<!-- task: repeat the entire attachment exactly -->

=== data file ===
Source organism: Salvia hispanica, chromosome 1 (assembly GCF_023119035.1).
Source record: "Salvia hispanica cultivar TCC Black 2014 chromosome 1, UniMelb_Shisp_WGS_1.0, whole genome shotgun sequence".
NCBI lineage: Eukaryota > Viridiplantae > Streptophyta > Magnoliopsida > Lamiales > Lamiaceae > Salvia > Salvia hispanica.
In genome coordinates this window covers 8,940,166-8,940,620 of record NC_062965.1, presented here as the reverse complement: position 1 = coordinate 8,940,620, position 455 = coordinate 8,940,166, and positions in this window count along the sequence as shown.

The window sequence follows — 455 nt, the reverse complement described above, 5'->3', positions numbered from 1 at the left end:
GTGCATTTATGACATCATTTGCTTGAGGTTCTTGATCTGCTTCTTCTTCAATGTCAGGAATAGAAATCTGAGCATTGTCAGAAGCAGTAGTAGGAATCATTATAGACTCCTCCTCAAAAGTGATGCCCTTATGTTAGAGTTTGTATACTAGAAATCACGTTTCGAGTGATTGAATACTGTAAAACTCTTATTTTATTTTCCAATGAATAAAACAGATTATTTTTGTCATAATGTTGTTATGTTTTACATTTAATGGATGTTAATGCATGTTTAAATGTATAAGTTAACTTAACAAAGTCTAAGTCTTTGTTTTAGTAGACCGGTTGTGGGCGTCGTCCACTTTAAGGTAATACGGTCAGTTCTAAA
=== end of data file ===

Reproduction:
Source organism: Salvia hispanica, chromosome 1 (assembly GCF_023119035.1).
Source record: "Salvia hispanica cultivar TCC Black 2014 chromosome 1, UniMelb_Shisp_WGS_1.0, whole genome shotgun sequence".
NCBI lineage: Eukaryota > Viridiplantae > Streptophyta > Magnoliopsida > Lamiales > Lamiaceae > Salvia > Salvia hispanica.
In genome coordinates this window covers 8,940,166-8,940,620 of record NC_062965.1, presented here as the reverse complement: position 1 = coordinate 8,940,620, position 455 = coordinate 8,940,166, and positions in this window count along the sequence as shown.

The window sequence follows — 455 nt, the reverse complement described above, 5'->3', positions numbered from 1 at the left end:
GTGCATTTATGACATCATTTGCTTGAGGTTCTTGATCTGCTTCTTCTTCAATGTCAGGAATAGAAATCTGAGCATTGTCAGAAGCAGTAGTAGGAATCATTATAGACTCCTCCTCAAAAGTGATGCCCTTATGTTAGAGTTTGTATACTAGAAATCACGTTTCGAGTGATTGAATACTGTAAAACTCTTATTTTATTTTCCAATGAATAAAACAGATTATTTTTGTCATAATGTTGTTATGTTTTACATTTAATGGATGTTAATGCATGTTTAAATGTATAAGTTAACTTAACAAAGTCTAAGTCTTTGTTTTAGTAGACCGGTTGTGGGCGTCGTCCACTTTAAGGTAATACGGTCAGTTCTAAA